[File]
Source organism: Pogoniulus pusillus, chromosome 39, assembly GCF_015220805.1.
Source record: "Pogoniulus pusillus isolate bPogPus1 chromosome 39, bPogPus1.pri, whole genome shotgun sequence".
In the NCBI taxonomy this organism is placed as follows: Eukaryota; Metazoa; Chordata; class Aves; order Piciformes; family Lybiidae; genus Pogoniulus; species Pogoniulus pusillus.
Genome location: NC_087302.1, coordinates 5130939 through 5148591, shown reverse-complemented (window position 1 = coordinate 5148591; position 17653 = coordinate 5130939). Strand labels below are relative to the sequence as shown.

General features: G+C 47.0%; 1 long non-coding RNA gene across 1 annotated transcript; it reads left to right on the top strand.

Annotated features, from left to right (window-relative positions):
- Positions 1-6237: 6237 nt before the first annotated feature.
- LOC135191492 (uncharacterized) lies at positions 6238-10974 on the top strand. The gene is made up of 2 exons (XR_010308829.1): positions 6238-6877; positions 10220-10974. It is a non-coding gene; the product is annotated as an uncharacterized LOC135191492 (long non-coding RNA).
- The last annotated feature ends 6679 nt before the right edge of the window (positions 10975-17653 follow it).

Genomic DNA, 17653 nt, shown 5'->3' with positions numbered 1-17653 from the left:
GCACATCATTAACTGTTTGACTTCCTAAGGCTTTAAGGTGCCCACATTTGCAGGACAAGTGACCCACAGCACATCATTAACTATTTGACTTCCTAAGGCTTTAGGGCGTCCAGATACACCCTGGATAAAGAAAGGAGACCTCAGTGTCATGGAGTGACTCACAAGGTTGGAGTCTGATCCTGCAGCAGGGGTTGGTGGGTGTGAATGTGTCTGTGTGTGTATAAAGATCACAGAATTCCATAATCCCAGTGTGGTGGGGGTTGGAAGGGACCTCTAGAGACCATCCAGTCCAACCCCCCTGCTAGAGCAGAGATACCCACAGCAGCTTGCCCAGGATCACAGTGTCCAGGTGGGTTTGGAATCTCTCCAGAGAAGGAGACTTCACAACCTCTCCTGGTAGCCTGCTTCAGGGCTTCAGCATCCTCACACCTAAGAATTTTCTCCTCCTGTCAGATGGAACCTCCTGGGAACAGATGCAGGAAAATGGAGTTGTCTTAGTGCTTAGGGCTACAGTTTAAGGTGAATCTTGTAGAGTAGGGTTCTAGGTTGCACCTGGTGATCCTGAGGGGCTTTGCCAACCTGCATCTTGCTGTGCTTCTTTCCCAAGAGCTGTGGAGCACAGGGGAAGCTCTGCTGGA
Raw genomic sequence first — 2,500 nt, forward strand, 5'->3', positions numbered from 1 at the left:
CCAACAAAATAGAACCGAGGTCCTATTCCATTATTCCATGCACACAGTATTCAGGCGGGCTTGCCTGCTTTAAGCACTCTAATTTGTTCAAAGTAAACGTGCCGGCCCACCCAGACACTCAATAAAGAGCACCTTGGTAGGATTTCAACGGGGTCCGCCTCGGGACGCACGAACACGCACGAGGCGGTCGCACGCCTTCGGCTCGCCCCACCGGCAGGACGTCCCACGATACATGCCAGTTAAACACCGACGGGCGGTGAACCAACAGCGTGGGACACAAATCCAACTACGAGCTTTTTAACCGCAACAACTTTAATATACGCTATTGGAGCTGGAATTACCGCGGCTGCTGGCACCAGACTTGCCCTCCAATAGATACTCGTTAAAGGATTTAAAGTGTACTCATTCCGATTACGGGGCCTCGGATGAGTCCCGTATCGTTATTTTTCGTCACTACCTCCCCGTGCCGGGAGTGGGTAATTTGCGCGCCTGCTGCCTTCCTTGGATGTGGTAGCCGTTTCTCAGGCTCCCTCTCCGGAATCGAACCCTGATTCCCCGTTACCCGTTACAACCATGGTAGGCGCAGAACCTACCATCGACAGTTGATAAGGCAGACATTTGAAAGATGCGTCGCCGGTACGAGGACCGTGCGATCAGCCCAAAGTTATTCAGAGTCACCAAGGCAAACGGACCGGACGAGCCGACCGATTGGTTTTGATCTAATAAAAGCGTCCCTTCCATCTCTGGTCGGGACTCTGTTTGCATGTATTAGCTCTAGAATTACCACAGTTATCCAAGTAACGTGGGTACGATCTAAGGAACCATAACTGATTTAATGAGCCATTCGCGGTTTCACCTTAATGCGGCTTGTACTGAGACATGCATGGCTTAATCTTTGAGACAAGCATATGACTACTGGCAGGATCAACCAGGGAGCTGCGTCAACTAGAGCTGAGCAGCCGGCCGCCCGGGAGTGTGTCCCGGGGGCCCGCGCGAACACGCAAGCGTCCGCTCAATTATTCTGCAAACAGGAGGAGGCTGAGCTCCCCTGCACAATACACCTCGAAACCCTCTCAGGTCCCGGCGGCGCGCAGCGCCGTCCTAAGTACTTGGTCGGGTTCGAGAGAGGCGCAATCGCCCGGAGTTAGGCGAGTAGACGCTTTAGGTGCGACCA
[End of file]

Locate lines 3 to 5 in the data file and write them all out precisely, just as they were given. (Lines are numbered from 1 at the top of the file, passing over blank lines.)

In the NCBI taxonomy this organism is placed as follows: Eukaryota; Metazoa; Chordata; class Aves; order Piciformes; family Lybiidae; genus Pogoniulus; species Pogoniulus pusillus.
Genome location: NC_087302.1, coordinates 5130939 through 5148591, shown reverse-complemented (window position 1 = coordinate 5148591; position 17653 = coordinate 5130939). Strand labels below are relative to the sequence as shown.

General features: G+C 47.0%; 1 long non-coding RNA gene across 1 annotated transcript; it reads left to right on the top strand.